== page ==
Mideast peace talks could resume - U.S. Secretary of State Hillary Clinton is expected to announce that the Palestinian Authority is prepared to return to the table with Israel. Sources said President Obama could invite both parties to Washington next month. The peace talks have been deadlocked since December 2008 after Israel launched a military offensive against Hamas in Gaza.
Israel is defending its controversial handling of an aid flotilla, saying its troops acted professionally.
Israeli navy commando soldiers boarded the Gaza-bound flotilla in May, resulting in violence between troops and activists that left nine Turks dead. Despite public outcry over the incident, Israel said its commandos "operated properly, with professionalism, bravery and resourcefulness" and "exhibited correct decision making," according to an Israeli army review of the incident released Monday.
"The use of live fire was justified and the entire operation is estimable," the statement said.
The review was conducted by a team of experts, and their conclusions were presented Monday, the Israel Defense Forces said in a statement. The flotilla incident provides an opportunity to learn for future
missions, said Lt. Gen. Gabi Ashkenazi, Israel Defense Forces' chief of the¬† general staff, in a second statement.
"The IDF is confident enough to critically examine itself and improve based on the conclusions," Ashkenazi said. While no failures or negligence were found, "nonetheless, an examination as thorough as this brings up mistakes which must be corrected for future incidents."
An aid ship trying to break Israel's blockade of Gaza still plans to aim for the Palestinian territory, its organizer told CNN on Sunday, despite Israel's foreign ministry saying it would likely dock elsewhere.
But the activists on the boat will not resist if they are confronted by the Israeli military, said Youssef Sawani, the executive director of the Gadhafi Foundation, which is sending the boat.
Israeli Defense Minister Ehud Barak called the ship "an unnecessary provocation."
The ship, launched by a charity headed by Libyan leader Moammar Gadhafi's son, set sail from Greece on Saturday carrying 2,000 tons of aid.
Abu Daoud, the man who claimed to be the mastermind behind the massacre that marked the 1972 Munich Olympics, has died, according to the official news agency of the Palestinian Authority.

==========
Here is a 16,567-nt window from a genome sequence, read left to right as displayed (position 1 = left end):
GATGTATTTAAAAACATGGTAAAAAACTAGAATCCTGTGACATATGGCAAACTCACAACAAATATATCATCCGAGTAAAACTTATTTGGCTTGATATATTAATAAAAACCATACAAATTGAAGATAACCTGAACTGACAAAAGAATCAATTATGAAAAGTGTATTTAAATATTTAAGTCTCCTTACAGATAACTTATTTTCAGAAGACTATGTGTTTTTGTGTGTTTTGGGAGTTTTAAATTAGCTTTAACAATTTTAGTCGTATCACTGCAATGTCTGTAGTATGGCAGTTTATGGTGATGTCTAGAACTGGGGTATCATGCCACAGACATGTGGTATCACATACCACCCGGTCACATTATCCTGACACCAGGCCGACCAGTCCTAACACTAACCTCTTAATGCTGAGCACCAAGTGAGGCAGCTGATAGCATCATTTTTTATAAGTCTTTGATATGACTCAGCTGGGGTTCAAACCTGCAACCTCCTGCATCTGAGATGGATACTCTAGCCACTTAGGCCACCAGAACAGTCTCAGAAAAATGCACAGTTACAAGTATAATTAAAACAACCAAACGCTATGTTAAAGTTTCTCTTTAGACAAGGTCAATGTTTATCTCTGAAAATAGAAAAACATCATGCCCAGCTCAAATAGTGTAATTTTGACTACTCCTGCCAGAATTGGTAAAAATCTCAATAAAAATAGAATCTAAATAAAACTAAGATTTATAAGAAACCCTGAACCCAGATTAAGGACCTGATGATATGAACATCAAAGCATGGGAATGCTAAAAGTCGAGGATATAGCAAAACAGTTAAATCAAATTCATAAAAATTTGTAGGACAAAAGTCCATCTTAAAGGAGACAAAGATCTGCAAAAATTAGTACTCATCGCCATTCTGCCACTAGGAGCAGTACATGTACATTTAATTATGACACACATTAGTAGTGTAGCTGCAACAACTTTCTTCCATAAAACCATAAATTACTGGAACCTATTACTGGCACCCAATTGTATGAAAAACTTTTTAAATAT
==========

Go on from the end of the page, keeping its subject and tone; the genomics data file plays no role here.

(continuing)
On September 5 of that year, Palestinian terrorists killed 11 Israeli athletes who were taken hostage.
Daoud, also known as Mohammed Oudeh, died Friday night, the WAFA news agency reported Saturday. He was 73.
Israel plans to ease its blockade of Gaza, a source from the prime minister's office told CNN.
"Israel has decided to enable the flow of all civilian goods into the Gaza strip. From today, there is a green light approval for all goods to enter into Gaza except for military items and materials that can strengthen Hamas' military machine," the source said. FULL STORY
The United States will contribute $400 million in development aid to the Palestinian territories and work with Israel to loosen its embargo on Gaza, President Barack Obama said Wednesday.
Israeli Prime Minister Benjamin Netanyahu said Wednesday he is willing to appear before an investigation into the Israeli commando raid on a flotilla last week, but will accept only an Israeli military investigation.
A lot has changed since the symbolic Cairo speech President Barack Obama dedicated to Muslims exactly a year ago.
Today, it is safe to say that the curiosity has turned into skepticism and the cautious optimism has been replaced by flat-out pessimism. Headlines such as this one: "Muslim praise for Obama dries up a year after Cairo speech" are commonplace for the media who cared to remember the speech on its first anniversary. But, most Arab media didn't give the anniversary any coverage or even mention.